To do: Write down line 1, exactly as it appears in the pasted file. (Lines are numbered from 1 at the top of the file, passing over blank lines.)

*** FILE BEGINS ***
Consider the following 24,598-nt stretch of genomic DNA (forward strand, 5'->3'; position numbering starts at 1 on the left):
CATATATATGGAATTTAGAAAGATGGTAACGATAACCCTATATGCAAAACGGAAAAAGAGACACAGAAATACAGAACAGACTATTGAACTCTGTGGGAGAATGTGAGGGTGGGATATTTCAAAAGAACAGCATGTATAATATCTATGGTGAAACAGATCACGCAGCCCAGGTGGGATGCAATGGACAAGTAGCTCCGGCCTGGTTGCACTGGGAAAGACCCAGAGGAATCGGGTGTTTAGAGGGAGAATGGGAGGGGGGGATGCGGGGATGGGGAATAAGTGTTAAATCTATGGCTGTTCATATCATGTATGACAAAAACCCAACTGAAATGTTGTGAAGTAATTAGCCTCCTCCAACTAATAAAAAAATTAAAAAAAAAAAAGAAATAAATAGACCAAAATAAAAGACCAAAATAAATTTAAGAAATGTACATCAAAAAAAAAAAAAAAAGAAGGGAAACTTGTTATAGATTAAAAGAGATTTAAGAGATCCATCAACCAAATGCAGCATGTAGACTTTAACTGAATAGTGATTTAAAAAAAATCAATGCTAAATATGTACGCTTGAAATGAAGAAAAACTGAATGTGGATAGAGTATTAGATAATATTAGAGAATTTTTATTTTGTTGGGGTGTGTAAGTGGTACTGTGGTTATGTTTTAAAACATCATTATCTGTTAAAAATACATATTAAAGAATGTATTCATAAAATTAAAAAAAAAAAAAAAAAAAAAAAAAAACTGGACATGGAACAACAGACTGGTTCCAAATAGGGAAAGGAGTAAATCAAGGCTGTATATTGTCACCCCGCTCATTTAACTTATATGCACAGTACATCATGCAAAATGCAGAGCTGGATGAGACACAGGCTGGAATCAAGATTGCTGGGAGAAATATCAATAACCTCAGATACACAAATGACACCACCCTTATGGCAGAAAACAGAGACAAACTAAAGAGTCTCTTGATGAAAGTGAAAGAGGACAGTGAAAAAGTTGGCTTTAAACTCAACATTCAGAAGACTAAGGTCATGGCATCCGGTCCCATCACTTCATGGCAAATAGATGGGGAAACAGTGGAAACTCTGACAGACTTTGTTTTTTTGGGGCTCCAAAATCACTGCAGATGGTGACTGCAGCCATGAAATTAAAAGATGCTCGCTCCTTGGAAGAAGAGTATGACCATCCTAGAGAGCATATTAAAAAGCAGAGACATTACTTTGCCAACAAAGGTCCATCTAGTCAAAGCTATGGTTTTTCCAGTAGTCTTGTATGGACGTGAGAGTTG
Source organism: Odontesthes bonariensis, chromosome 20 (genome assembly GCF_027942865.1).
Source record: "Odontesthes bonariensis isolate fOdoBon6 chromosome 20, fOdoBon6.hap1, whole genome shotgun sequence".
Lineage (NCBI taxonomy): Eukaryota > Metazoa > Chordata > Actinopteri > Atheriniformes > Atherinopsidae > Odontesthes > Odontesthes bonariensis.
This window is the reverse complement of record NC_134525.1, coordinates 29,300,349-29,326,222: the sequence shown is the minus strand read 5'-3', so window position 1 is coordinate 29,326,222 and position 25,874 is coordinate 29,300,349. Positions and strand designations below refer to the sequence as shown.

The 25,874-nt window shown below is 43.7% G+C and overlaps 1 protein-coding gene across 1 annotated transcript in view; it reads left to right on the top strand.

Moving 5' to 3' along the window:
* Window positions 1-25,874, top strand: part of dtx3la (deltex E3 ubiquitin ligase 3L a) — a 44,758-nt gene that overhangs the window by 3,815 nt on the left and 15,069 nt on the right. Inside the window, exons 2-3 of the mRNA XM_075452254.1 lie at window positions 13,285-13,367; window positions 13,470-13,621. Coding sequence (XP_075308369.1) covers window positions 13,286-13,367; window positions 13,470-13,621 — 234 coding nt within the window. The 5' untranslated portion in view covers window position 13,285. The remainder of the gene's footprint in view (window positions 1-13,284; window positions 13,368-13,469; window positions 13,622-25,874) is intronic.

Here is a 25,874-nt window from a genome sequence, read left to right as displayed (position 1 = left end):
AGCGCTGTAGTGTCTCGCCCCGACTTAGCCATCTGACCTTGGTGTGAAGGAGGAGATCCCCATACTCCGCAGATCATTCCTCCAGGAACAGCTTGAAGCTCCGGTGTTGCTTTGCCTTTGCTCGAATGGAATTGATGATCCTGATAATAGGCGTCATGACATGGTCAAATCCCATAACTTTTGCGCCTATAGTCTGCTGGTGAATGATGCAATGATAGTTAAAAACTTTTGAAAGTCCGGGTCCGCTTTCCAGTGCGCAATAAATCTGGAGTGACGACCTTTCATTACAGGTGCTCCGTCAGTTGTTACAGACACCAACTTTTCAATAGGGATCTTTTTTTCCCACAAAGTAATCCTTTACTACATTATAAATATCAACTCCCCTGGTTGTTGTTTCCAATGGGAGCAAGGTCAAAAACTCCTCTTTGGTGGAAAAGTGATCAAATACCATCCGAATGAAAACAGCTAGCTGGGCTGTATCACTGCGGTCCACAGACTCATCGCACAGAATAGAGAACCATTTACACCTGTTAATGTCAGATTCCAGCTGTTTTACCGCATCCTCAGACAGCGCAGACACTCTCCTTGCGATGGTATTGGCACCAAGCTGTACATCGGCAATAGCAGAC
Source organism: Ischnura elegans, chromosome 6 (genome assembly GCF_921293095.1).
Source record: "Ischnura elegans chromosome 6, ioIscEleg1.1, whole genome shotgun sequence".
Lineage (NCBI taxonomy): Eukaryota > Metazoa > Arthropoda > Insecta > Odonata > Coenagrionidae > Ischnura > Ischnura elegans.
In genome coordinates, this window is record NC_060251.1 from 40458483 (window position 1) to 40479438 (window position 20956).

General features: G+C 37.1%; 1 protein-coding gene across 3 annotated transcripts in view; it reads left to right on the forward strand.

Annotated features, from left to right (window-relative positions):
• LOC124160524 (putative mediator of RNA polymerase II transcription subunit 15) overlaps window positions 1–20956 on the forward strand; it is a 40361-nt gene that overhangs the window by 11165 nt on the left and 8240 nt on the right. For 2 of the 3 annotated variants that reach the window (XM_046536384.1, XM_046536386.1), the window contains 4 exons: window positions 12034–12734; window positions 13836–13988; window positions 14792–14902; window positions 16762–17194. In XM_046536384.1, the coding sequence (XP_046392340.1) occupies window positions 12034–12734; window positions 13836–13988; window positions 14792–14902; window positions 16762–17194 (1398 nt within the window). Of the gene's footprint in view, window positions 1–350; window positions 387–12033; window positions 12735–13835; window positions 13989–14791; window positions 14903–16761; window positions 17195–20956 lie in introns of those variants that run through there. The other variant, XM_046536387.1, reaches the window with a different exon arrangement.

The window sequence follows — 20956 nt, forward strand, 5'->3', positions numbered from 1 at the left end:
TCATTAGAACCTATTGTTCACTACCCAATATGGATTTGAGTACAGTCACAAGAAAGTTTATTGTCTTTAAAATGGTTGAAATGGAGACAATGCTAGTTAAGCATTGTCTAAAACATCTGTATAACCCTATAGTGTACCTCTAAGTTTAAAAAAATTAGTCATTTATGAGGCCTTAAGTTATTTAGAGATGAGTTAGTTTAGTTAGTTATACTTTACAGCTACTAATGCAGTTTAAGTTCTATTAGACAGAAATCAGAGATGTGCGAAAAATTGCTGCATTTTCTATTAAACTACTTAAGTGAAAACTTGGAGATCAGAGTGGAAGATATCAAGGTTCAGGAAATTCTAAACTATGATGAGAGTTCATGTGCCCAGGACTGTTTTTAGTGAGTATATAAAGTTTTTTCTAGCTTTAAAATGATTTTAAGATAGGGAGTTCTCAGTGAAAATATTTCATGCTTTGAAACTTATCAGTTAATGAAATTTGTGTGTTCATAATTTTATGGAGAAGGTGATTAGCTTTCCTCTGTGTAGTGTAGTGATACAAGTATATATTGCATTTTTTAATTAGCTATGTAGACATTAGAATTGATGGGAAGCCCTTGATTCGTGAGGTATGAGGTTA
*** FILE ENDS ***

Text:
Consider the following 24,598-nt stretch of genomic DNA (forward strand, 5'->3'; position numbering starts at 1 on the left):